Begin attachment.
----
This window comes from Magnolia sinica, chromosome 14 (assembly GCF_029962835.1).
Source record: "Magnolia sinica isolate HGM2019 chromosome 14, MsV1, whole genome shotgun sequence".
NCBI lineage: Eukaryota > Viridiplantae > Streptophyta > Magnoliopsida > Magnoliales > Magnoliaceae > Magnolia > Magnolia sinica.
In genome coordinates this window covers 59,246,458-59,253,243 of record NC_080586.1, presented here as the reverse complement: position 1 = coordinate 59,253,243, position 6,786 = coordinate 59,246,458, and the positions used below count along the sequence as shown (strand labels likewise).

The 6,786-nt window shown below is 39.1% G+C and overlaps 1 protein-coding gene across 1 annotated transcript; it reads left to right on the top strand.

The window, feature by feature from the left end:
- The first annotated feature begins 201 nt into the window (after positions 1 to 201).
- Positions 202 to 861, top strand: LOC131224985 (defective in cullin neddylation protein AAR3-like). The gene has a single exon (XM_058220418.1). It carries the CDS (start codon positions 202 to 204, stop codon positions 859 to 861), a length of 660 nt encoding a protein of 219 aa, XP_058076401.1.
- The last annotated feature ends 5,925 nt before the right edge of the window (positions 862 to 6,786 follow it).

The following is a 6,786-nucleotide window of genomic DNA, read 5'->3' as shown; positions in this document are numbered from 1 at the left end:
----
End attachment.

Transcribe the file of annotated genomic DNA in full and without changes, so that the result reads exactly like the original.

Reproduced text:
This window comes from Magnolia sinica, chromosome 14 (assembly GCF_029962835.1).
Source record: "Magnolia sinica isolate HGM2019 chromosome 14, MsV1, whole genome shotgun sequence".
NCBI lineage: Eukaryota > Viridiplantae > Streptophyta > Magnoliopsida > Magnoliales > Magnoliaceae > Magnolia > Magnolia sinica.
In genome coordinates this window covers 59,246,458-59,253,243 of record NC_080586.1, presented here as the reverse complement: position 1 = coordinate 59,253,243, position 6,786 = coordinate 59,246,458, and the positions used below count along the sequence as shown (strand labels likewise).

The 6,786-nt window shown below is 39.1% G+C and overlaps 1 protein-coding gene across 1 annotated transcript; it reads left to right on the top strand.

The window, feature by feature from the left end:
- The first annotated feature begins 201 nt into the window (after positions 1 to 201).
- Positions 202 to 861, top strand: LOC131224985 (defective in cullin neddylation protein AAR3-like). The gene has a single exon (XM_058220418.1). It carries the CDS (start codon positions 202 to 204, stop codon positions 859 to 861), a length of 660 nt encoding a protein of 219 aa, XP_058076401.1.
- The last annotated feature ends 5,925 nt before the right edge of the window (positions 862 to 6,786 follow it).

The following is a 6,786-nucleotide window of genomic DNA, read 5'->3' as shown; positions in this document are numbered from 1 at the left end: